Department of Health Annual Report 2016-17

Part 3.1: Corporate Governance

Page last updated: 19 October 2017

The senior governance committees provide advice and recommendations to the Executive to support organisational performance. In August 2016, the Department established the new Data Governance and Analytics Committee to provide oversight and direction for the strategic management and sharing of the Department’s data holdings, analytics and compliance activities. Figure 3.1.1 below shows the Department’s senior governance committee structure.

Figure 3.1.1: Senior governance committee structure

This figure is a hierarchy structure chart showing the Governance Committee structure within the Department. The Secretary oversees all committees, with the Executive Committee and the Audit and Risk Committee reporting directly. The Executive Committee directly oversees the Strategic Policy Committee, Finance and Resources Committee, Data Governance and Analytics Committee, and People, Values and Capability Committee.

Table 3.1.1: Senior governance committees

Executive CommitteeThe Executive Committee provides strategic, whole-of-organisation advice to the Secretary and the Department’s leaders to ensure effective decision-making, management and oversight of the Department’s operations and performance. It is the key forum to guide cross-portfolio issues in the Department. The Committee met 10 times in 2016-17. Biographies for the Executive members of the Committee are located within Part 1.1: Executive.
Strategic Policy CommitteeThe Strategic Policy Committee is co-chaired by two Deputy Secretaries with members chosen from the Senior Executive Service (SES). It makes recommendations to the Secretary and Executive Committee on shaping and supporting the strategic policy directions of the organisation, consistent with the Department’s Strategic Intent 2016–20. The Committee met 11 times in 2016-17.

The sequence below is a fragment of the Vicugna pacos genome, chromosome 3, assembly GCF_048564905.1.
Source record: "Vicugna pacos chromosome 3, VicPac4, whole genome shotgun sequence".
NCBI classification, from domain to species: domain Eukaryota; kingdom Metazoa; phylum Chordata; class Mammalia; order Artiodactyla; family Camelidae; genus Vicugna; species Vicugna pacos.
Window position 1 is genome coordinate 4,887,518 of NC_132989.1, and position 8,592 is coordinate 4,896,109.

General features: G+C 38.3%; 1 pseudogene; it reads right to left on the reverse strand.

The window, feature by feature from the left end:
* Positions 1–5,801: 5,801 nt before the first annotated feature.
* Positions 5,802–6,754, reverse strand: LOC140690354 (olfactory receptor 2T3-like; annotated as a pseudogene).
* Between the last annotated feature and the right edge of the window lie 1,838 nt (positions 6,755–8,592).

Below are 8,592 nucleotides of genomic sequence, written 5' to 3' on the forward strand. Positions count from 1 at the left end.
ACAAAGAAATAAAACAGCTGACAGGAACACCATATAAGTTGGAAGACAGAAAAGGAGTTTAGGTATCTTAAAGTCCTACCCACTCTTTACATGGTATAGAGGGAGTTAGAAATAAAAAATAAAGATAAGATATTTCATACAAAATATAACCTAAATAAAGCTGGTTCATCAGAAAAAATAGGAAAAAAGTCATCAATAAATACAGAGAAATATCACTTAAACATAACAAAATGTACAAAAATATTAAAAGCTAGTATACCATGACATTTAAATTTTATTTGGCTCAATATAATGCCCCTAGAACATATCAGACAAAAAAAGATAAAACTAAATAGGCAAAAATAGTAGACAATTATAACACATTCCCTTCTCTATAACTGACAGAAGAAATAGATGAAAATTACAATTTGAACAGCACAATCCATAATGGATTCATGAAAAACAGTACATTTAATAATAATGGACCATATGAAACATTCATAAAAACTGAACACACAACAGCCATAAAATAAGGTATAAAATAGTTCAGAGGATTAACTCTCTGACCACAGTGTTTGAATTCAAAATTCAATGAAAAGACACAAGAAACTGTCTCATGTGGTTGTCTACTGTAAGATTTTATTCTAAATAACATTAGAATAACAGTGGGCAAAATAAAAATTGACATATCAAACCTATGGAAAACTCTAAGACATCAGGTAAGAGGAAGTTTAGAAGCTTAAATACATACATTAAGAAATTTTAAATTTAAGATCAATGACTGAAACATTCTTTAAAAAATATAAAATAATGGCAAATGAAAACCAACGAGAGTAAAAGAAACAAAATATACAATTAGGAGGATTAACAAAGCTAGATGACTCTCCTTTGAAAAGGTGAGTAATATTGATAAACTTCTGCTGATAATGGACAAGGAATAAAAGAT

Finance and Resources CommitteeThe Finance and Resources Committee is chaired by a Deputy Secretary with members chosen from the SES. It makes recommendations to the Secretary and the Executive Committee on strategic financial and security (IT, physical and information) management policy initiatives and issues, and advises on the allocation of resources including budget adjustments. The Committee met 11 times in 2016-17.
Data Governance and Analytics CommitteeThe Data Governance and Analytics Committee is chaired by a Deputy Secretary with members chosen from the SES. It makes recommendations to the Secretary and the Executive Committee on the whole-of-portfolio approach to data capture, use, access, release and analytics that drive data sharing and connection, and better informed health policy. It leads and has oversight of the direction for the strategic management and sharing of the Department’s data holdings, analytics and compliance activities. The Committee met seven times in 2016-17.
People, Values and
Capability Committee